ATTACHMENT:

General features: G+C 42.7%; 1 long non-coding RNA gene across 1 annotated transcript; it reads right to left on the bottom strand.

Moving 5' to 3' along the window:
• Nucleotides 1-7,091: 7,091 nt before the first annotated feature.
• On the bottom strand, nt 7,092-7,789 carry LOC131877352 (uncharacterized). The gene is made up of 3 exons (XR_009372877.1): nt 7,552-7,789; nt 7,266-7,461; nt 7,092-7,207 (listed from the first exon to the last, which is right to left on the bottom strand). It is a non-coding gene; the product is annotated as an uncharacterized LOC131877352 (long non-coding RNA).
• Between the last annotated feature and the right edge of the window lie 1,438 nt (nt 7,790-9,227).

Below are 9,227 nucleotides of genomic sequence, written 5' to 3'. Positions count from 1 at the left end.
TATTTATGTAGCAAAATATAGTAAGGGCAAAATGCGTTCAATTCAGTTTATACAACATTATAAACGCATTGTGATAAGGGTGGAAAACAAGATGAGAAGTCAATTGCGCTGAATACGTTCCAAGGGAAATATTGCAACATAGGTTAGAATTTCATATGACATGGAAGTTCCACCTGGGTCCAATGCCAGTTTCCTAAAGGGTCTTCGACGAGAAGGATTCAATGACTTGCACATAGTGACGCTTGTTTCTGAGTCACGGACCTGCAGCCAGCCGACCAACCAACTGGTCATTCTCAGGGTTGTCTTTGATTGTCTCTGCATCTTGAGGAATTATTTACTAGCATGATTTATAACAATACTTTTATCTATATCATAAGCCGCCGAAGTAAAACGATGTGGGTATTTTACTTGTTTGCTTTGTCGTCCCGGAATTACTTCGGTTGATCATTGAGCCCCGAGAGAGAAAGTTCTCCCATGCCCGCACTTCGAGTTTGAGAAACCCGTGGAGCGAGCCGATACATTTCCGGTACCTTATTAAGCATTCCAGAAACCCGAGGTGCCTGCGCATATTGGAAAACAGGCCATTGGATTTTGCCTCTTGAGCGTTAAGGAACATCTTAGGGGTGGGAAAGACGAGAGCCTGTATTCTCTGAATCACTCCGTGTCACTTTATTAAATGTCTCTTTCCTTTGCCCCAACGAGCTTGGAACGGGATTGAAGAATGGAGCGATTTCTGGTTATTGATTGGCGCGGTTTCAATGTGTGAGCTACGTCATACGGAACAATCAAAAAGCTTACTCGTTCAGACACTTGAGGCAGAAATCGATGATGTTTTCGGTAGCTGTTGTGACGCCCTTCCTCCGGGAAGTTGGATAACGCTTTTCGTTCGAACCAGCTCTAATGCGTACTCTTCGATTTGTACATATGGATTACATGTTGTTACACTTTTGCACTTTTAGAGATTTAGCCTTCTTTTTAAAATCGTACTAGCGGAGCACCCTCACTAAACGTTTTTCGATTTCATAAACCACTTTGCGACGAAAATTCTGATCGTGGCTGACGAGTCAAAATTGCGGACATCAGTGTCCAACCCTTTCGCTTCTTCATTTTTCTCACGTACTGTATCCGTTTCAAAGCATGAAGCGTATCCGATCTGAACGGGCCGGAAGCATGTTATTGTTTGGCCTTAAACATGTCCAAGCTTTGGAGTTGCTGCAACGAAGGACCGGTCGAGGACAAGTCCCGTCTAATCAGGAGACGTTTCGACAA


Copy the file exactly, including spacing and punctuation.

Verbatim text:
General features: G+C 42.7%; 1 long non-coding RNA gene across 1 annotated transcript; it reads right to left on the bottom strand.

Moving 5' to 3' along the window:
• Nucleotides 1-7,091: 7,091 nt before the first annotated feature.
• On the bottom strand, nt 7,092-7,789 carry LOC131877352 (uncharacterized). The gene is made up of 3 exons (XR_009372877.1): nt 7,552-7,789; nt 7,266-7,461; nt 7,092-7,207 (listed from the first exon to the last, which is right to left on the bottom strand). It is a non-coding gene; the product is annotated as an uncharacterized LOC131877352 (long non-coding RNA).
• Between the last annotated feature and the right edge of the window lie 1,438 nt (nt 7,790-9,227).

Below are 9,227 nucleotides of genomic sequence, written 5' to 3'. Positions count from 1 at the left end.
TATTTATGTAGCAAAATATAGTAAGGGCAAAATGCGTTCAATTCAGTTTATACAACATTATAAACGCATTGTGATAAGGGTGGAAAACAAGATGAGAAGTCAATTGCGCTGAATACGTTCCAAGGGAAATATTGCAACATAGGTTAGAATTTCATATGACATGGAAGTTCCACCTGGGTCCAATGCCAGTTTCCTAAAGGGTCTTCGACGAGAAGGATTCAATGACTTGCACATAGTGACGCTTGTTTCTGAGTCACGGACCTGCAGCCAGCCGACCAACCAACTGGTCATTCTCAGGGTTGTCTTTGATTGTCTCTGCATCTTGAGGAATTATTTACTAGCATGATTTATAACAATACTTTTATCTATATCATAAGCCGCCGAAGTAAAACGATGTGGGTATTTTACTTGTTTGCTTTGTCGTCCCGGAATTACTTCGGTTGATCATTGAGCCCCGAGAGAGAAAGTTCTCCCATGCCCGCACTTCGAGTTTGAGAAACCCGTGGAGCGAGCCGATACATTTCCGGTACCTTATTAAGCATTCCAGAAACCCGAGGTGCCTGCGCATATTGGAAAACAGGCCATTGGATTTTGCCTCTTGAGCGTTAAGGAACATCTTAGGGGTGGGAAAGACGAGAGCCTGTATTCTCTGAATCACTCCGTGTCACTTTATTAAATGTCTCTTTCCTTTGCCCCAACGAGCTTGGAACGGGATTGAAGAATGGAGCGATTTCTGGTTATTGATTGGCGCGGTTTCAATGTGTGAGCTACGTCATACGGAACAATCAAAAAGCTTACTCGTTCAGACACTTGAGGCAGAAATCGATGATGTTTTCGGTAGCTGTTGTGACGCCCTTCCTCCGGGAAGTTGGATAACGCTTTTCGTTCGAACCAGCTCTAATGCGTACTCTTCGATTTGTACATATGGATTACATGTTGTTACACTTTTGCACTTTTAGAGATTTAGCCTTCTTTTTAAAATCGTACTAGCGGAGCACCCTCACTAAACGTTTTTCGATTTCATAAACCACTTTGCGACGAAAATTCTGATCGTGGCTGACGAGTCAAAATTGCGGACATCAGTGTCCAACCCTTTCGCTTCTTCATTTTTCTCACGTACTGTATCCGTTTCAAAGCATGAAGCGTATCCGATCTGAACGGGCCGGAAGCATGTTATTGTTTGGCCTTAAACATGTCCAAGCTTTGGAGTTGCTGCAACGAAGGACCGGTCGAGGACAAGTCCCGTCTAATCAGGAGACGTTTCGACAA